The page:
Haywards gallery's invisible show: 'the best exhibition you'll never see'
Featured artworks include a movie shot with no film, invisible ink drawings and a plinth once stood on by Andy Warhol
There will be the piece of paper that an artist stared at for 1,000 hours over a period of five years, as well as evidence of the movie that was shot without film in the camera. "It is not a joke," stressed the Hayward Gallery's director, Ralph Rugoff, as he announced details of a summer show devoted to invisible art. "This is the best exhibition you'll never see."
The Hayward said it was staging the UK's first exhibition of art that explores invisibility and emptiness, with around 50 works by artists including Yves Klein, Andy Warhol, Yoko Ono and Maurizio Cattelan.
Inevitably, that means there will be lots of art for visitors not to see, including invisible ink drawings by Gianni Motti and a plinth where Warhol briefly stood before stepping off and leaving nothing but traces of his celebrity awesomeness. "It leaves so much up to your imagination," said Rugoff. "It's sort of like the power of radio compared to television – in great radio drama you're inventing characters in your head. There is a lot of invisible art out there, there is a lot of art you're never going to see."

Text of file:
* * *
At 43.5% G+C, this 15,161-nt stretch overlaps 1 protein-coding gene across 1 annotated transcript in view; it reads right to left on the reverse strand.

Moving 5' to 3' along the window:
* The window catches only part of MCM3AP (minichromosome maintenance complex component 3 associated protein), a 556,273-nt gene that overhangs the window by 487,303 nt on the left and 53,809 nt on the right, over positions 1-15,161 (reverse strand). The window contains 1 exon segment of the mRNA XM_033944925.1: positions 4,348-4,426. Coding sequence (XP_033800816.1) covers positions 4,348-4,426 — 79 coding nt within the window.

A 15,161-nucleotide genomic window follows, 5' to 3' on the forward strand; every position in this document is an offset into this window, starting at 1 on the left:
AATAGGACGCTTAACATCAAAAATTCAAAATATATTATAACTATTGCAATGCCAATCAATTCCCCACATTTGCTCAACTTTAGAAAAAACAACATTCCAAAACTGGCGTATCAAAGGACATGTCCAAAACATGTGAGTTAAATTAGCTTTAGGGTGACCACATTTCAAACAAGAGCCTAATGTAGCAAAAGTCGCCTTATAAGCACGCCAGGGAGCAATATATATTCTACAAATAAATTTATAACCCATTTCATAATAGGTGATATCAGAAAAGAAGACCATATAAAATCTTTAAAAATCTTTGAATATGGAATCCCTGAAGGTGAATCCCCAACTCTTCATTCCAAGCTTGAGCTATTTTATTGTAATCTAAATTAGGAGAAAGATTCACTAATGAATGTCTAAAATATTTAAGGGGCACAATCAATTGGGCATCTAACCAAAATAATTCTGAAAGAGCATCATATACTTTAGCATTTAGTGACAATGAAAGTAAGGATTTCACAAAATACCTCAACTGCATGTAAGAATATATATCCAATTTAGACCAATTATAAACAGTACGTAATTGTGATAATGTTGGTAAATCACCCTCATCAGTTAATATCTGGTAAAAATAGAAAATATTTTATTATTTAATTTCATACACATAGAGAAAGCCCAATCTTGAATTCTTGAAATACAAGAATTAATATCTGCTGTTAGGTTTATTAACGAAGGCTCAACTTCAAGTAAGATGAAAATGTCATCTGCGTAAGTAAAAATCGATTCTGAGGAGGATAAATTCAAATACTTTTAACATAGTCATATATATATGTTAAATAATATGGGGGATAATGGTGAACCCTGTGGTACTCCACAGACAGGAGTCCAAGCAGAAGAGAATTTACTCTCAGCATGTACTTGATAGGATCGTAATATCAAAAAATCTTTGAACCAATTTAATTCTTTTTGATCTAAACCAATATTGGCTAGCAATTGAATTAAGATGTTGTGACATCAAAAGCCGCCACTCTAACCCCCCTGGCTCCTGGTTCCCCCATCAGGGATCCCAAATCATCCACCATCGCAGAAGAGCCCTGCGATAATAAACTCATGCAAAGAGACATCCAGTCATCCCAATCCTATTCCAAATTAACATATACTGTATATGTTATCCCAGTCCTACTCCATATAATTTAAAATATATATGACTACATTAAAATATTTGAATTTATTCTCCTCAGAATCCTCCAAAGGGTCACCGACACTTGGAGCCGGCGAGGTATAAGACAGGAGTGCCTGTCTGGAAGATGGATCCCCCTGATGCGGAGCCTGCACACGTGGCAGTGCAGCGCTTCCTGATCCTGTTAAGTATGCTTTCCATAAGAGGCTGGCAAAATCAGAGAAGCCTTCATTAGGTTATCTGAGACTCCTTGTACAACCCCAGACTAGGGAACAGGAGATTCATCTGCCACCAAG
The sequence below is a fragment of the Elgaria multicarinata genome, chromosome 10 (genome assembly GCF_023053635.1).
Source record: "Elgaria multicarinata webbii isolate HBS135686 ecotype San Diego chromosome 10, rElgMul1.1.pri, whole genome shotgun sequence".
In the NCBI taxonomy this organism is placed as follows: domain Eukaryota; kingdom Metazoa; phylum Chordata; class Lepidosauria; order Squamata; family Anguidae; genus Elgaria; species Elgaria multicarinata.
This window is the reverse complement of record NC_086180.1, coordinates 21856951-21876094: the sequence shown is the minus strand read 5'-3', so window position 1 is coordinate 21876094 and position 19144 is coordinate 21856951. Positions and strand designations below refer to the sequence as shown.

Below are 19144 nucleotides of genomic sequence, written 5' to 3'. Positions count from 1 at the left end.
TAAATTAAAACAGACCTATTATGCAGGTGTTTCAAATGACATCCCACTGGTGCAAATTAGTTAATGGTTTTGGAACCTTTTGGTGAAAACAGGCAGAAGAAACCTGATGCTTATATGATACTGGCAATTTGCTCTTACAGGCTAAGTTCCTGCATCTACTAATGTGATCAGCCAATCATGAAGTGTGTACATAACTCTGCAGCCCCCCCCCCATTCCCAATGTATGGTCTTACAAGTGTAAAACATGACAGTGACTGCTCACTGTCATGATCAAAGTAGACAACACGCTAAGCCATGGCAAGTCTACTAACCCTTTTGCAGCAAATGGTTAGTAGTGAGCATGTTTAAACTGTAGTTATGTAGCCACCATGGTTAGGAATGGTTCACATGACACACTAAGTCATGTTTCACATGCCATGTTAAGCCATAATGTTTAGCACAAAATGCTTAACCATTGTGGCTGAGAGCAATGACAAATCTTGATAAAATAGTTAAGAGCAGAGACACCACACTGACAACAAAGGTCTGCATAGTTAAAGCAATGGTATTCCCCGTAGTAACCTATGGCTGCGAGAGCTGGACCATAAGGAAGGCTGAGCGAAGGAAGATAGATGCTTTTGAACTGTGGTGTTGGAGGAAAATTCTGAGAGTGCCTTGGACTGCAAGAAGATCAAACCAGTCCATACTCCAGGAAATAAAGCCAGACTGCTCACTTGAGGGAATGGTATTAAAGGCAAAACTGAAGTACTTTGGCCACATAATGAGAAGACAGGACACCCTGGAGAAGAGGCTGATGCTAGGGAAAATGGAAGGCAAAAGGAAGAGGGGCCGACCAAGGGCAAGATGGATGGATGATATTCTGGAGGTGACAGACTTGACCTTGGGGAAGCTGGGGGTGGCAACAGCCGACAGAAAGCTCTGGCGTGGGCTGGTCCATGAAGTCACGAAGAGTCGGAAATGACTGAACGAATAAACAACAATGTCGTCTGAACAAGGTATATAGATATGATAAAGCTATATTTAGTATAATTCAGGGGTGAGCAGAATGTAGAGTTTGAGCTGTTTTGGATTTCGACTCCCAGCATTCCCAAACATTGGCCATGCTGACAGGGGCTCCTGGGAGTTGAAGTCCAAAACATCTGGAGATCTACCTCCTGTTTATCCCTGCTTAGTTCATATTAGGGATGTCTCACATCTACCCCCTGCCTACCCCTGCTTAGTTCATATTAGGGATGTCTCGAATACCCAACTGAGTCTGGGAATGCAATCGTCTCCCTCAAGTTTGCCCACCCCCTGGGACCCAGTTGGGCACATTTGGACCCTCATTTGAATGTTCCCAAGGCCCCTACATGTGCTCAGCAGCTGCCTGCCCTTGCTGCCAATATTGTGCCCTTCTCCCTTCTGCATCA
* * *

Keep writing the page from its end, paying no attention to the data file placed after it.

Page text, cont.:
Klein, perhaps the first artist to explore the subject, in 1958 staged the first exhibition completely devoid of visible content.
In talking about the show that he has curated, Rugoff drew comparisons with John Cage's silent music piece 4'33", which in turn was inspired by a young Robert Rauschenberg spending a month erasing an artwork by Willem de Kooning. "In music you only have one person do a piece of silent music but somehow in art, artists have kept coming back to the subject and are always loading different content on to the idea of invisibility or emptiness."
One room in the show will have four walls with apparently blank pieces of paper on them, but Rugoff said visitors would have a different experience with each piece.
One will be labelled Erased Playboy Centrefold because, with a nod to Rauschenberg, artist Tom Friedman spent a week with his rubbers, painstakingly removing all traces of the pin-up. "This idea of maybe by unmaking something you can make something is one of the paradoxes of invisible art," said Rugoff. "But there are things that are quite conceptual and sublime."
Included in that category is a work by Robert Barry in which he released different noble gases into the atmosphere at different places in California, taking a photograph of the empty canister and the gas.
There will be much that should provoke laughter, not least a work poking fun at the absurdity of bureaucracy that consists of a police report investigating the claim – taken seriously – by Cattelan that an invisible artwork had been stolen from the back of his car. Then there is the movie Jay Chung took over two years to make with no film in the camera – funny for some, perhaps less so for the actors.
A far more serious exhibit will be a piece by Teresa Margolles in which she takes water that has been used to wash the bodies of murder victims in Mexico City's morgue and uses it in a humidifier. Visitors walk through a room just aware of this superfine mist and its relationship to people mainly killed by drug cartels. "We see photographs all the time but this is much more intimate," said Rugoff. "You feel it on your skin."